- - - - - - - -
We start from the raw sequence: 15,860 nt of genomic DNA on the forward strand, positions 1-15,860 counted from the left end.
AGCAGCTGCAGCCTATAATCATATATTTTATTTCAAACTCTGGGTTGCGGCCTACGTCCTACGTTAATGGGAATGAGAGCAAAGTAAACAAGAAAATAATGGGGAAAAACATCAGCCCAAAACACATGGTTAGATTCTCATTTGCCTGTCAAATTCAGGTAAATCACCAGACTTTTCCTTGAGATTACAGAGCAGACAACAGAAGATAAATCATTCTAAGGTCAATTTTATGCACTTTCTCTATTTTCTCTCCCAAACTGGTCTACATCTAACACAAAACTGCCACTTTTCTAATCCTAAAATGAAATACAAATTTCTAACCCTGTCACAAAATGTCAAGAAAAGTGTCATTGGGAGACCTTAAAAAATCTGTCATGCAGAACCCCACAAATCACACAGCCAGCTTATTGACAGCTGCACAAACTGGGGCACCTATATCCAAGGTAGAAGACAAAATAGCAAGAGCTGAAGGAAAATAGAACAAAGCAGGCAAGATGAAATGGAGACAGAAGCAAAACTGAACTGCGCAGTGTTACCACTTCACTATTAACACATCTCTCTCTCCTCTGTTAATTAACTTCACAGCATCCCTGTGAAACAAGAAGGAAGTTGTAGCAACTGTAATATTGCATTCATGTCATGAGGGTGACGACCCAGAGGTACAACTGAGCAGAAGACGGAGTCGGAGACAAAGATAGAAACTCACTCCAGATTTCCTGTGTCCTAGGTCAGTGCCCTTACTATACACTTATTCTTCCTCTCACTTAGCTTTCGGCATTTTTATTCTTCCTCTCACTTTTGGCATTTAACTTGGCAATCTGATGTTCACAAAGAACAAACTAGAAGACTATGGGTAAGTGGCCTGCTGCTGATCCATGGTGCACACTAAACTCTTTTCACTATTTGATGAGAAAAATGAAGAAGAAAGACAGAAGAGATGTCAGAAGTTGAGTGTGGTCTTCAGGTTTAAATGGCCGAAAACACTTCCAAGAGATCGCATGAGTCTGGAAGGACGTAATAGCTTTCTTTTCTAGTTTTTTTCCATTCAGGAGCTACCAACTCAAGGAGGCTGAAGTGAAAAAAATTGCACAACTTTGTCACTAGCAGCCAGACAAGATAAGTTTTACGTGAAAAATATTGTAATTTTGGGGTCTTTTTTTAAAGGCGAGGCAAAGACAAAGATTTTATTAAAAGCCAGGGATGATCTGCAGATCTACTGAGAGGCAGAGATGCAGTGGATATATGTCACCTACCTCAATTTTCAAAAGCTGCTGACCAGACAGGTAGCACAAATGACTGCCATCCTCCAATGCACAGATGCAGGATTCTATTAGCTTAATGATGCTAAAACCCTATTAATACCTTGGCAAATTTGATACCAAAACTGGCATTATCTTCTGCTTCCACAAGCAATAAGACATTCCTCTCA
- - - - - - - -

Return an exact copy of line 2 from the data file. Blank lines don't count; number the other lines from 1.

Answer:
AGCAGCTGCAGCCTATAATCATATATTTTATTTCAAACTCTGGGTTGCGGCCTACGTCCTACGTTAATGGGAATGAGAGCAAAGTAAACAAGAAAATAATGGGGAAAAACATCAGCCCAAAACACATGGTTAGATTCTCATTTGCCTGTCAAATTCAGGTAAATCACCAGACTTTTCCTTGAGATTACAGAGCAGACAACAGAAGATAAATCATTCTAAGGTCAATTTTATGCACTTTCTCTATTTTCTCTCCCAAACTGGTCTACATCTAACACAAAACTGCCACTTTTCTAATCCTAAAATGAAATACAAATTTCTAACCCTGTCACAAAATGTCAAGAAAAGTGTCATTGGGAGACCTTAAAAAATCTGTCATGCAGAACCCCACAAATCACACAGCCAGCTTATTGACAGCTGCACAAACTGGGGCACCTATATCCAAGGTAGAAGACAAAATAGCAAGAGCTGAAGGAAAATAGAACAAAGCAGGCAAGATGAAATGGAGACAGAAGCAAAACTGAACTGCGCAGTGTTACCACTTCACTATTAACACATCTCTCTCTCCTCTGTTAATTAACTTCACAGCATCCCTGTGAAACAAGAAGGAAGTTGTAGCAACTGTAATATTGCATTCATGTCATGAGGGTGACGACCCAGAGGTACAACTGAGCAGAAGACGGAGTCGGAGACAAAGATAGAAACTCACTCCAGATTTCCTGTGTCCTAGGTCAGTGCCCTTACTATACACTTATTCTTCCTCTCACTTAGCTTTCGGCATTTTTATTCTTCCTCTCACTTTTGGCATTTAACTTGGCAATCTGATGTTCACAAAGAACAAACTAGAAGACTATGGGTAAGTGGCCTGCTGCTGATCCATGGTGCACACTAAACTCTTTTCACTATTTGATGAGAAAAATGAAGAAGAAAGACAGAAGAGATGTCAGAAGTTGAGTGTGGTCTTCAGGTTTAAATGGCCGAAAACACTTCCAAGAGATCGCATGAGTCTGGAAGGACGTAATAGCTTTCTTTTCTAGTTTTTTTCCATTCAGGAGCTACCAACTCAAGGAGGCTGAAGTGAAAAAAATTGCACAACTTTGTCACTAGCAGCCAGACAAGATAAGTTTTACGTGAAAAATATTGTAATTTTGGGGTCTTTTTTTAAAGGCGAGGCAAAGACAAAGATTTTATTAAAAGCCAGGGATGATCTGCAGATCTACTGAGAGGCAGAGATGCAGTGGATATATGTCACCTACCTCAATTTTCAAAAGCTGCTGACCAGACAGGTAGCACAAATGACTGCCATCCTCCAATGCACAGATGCAGGATTCTATTAGCTTAATGATGCTAAAACCCTATTAATACCTTGGCAAATTTGATACCAAAACTGGCATTATCTTCTGCTTCCACAAGCAATAAGACATTCCTCTCA